Author Archive for Dick Butler

Growing up in the 1950's aviation was a highly visible and romantic thing, most little boys were fascinated with flight and Dick was no exception. This romance with aviation led to obtaining a degree in aeronautical engineering and accepting his first job as a wind tunnel test engineer for the Sverdrup Corporation. It was not until 1967 that he was able to experience the joy of soaring and obtain a glider pilot license. In 1968 Dick says he ordered and took delivery of his first sailplane, a K6E and shortly thereafter entered competitive soaring. His first time to represent the USA as a team member was in the open class in Finland 1975. Subsequently he represented the USA in the next three internationals with the last being in Hobbs, NM in 1983. At this point in his life he had to drop out of soaring to focus on his career and did not reenter soaring until 1999 when he retired from Sverdrup. It was not until 2006 that he was able to again make the USA team flying in Sweden and again in 2012 in Uvalde.

The “Eta Biter”: Dick Butler’s ASW-22DB

n the year 1999 I purchased a new ASW22BL after taking a leave from soaring for 15 years. The first shock I had in purchasing the ship was that it cost three times what my first ‘-22 cost in 1980, and the second was that it had basically the same performance. What I realized was that in the open class of competition sailplanes there had been no significant improvements in performace for the last 20 years, while the other sailplane classes had made significant performance increases from advances in both aerodynamics and structures.

Concordia Update: Finishing the Fuselage

Heinz Weissenbuehler of M&H Soaring had a long weekend with an out and return from Elmira, New York to Manchester, Tennessee to fetch the Concordia fuselage, driving over 1,800 miles and 26.5 hours. With structural work complete on the fuselage it is now time to enter the next phase of the fuselage construction–to finalize aerodynamic contouring and then painting.

Building Concordia-The Wing Control System

No one could have predicted the time and complexity involved in designing, building and installing the Concordia flight control systems. As discussed in preceding chapters, very few compromises were made in the Concordia wing design from the viewpoint of aerodynamics and handling qualities. On paper it was a lot of fun designing a supership and not having to worry about production time, associated costs, and being able to market the plane at a competitive price. In reality a lot of the design choices that were made to maximize competition performance came back to haunt us in the building and installation of controls.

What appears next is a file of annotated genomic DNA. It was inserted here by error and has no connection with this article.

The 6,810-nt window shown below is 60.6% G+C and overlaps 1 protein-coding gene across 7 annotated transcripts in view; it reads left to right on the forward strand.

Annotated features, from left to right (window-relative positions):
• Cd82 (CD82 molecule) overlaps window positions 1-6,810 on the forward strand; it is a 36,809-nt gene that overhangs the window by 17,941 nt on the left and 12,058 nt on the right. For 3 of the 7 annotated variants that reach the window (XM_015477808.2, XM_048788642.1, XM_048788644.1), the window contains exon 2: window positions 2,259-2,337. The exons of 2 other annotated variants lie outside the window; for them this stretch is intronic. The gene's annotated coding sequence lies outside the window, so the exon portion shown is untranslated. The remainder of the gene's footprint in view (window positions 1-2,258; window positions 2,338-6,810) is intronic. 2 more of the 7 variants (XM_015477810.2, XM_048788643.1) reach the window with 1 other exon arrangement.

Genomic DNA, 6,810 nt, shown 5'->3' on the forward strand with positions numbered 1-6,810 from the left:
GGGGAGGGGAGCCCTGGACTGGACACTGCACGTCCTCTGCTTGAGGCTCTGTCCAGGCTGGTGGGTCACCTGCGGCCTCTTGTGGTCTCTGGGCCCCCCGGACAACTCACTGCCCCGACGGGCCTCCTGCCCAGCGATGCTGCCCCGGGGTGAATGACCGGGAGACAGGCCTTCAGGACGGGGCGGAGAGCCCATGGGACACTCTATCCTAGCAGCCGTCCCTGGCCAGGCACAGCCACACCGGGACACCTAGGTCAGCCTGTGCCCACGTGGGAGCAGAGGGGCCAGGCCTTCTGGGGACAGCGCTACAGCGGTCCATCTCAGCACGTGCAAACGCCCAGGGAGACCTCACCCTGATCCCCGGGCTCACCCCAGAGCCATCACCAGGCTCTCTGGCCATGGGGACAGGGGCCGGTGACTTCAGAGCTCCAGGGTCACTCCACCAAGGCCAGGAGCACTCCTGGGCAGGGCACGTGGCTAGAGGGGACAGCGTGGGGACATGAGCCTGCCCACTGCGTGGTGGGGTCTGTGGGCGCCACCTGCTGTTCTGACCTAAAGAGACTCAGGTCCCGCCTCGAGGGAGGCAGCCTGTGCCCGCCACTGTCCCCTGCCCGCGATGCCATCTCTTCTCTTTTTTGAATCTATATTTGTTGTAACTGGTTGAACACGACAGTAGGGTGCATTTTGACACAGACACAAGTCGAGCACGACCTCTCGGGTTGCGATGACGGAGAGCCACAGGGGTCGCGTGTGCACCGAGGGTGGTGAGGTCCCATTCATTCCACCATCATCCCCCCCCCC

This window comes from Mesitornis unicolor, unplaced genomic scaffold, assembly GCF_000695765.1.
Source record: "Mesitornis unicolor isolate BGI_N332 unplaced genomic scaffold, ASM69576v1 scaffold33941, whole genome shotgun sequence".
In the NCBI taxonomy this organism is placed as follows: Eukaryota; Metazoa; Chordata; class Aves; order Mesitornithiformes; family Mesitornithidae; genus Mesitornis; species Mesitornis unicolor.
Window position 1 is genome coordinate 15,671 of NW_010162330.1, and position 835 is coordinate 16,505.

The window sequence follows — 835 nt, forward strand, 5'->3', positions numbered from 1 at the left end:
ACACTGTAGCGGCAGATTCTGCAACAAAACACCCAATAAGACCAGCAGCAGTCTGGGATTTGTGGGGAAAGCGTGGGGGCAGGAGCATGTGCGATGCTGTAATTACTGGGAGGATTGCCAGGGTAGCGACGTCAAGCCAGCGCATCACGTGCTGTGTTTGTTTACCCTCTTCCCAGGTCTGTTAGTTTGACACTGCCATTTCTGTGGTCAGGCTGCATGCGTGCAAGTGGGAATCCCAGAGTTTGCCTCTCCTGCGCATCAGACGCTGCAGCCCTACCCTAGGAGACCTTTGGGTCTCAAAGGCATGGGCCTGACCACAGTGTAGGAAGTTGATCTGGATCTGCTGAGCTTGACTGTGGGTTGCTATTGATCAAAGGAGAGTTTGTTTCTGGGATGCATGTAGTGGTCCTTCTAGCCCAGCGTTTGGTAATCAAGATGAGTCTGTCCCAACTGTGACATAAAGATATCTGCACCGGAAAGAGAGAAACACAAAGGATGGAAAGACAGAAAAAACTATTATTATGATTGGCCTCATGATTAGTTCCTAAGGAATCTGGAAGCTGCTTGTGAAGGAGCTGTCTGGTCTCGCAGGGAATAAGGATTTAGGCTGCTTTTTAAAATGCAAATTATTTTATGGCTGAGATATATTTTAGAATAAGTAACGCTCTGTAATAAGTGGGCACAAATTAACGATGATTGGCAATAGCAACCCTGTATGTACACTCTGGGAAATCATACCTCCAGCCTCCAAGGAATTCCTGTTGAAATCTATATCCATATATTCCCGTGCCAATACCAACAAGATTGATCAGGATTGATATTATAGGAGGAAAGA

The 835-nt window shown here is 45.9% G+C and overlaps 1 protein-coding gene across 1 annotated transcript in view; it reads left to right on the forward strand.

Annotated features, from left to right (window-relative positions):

Building Concordia-The Wing Spar Shear Web

The most critical area of shear web construction is the region between the main wing pins. Between the main wing pins the entire wing load must be counteracted through the shear web. Resolving this enormous load not only requires many layers of glass, known as “windings,” around the spar but also requires a large amount…

Building Concordia-The Wing Spar Flanges

In any sailplane, spar construction is critical for ensuring the structural integrity of the wing and overall safety of the sailplane. The spar design for Concordia is pushing the limits of what is possible while adhering to the CS22 design criteria. The design of a 28 meter span sailplane with a very thin airfoil and…

Building Concordia-The Wing Skin

Simultaneously with the build of the fuselage and vertical stabilizer, Christian Streifeneder and his father Hanko were busy in Germany building wing molds for Concordia. In hindsight one of the smart decisions made by Butler and Waibel was to convince the Streifeneders to be a part of the Concordia team and let them build the…

Building Concordia-The Vertical Stabilizer

The vertical stabilizer was constructed in a female mold made from low density foam. The foam mold was cut with a hot wire process using aluminum templates with airfoil coordinates generated by the Delft Institute of Technology. All wing and vertical stabilizer templates were cut using an NC laser cutter. The structure of the vertical…

Building Concordia-The Fuselage

[Editor’s Note: This is the first in a series of articles by Dick and his collaborators on the construction of each major component of the Concordia. There’s much more to come. Watch this space!] The man-hours required to build a prototype sailplane with the level of complexity of Concordia is staggering. Like most large prototype…

Building Concordia-The Horizontal Stabilizer

As noted earlier in the design section when discussing handling qualities, the horizontal stabilizer was sized using criteria involving a dimensionless coefficient known as the horizontal tail volume coefficient. Based on known good handling qualities of other sailplanes and the value of their tail volume coefficients, one can size the horizontal tail for Concordia. With…

The Design of a Competition Sailplane

The design of an open class sailplane from a competition pilot’s viewpoint is relatively simple. Such a glider should have outstanding straight line and thermaling performance, good handling qualities, and a comfortable cockpit. The pilot may also want an engine since outlanding a 28 to 31 meter span ship can often get very interesting as well as putting himself and his placing in the competition at risk. Unfortunately each of these criteria is normally compromised in the end when designing a sailplane for production or, to put it more directly, when the business side of the equation is considered.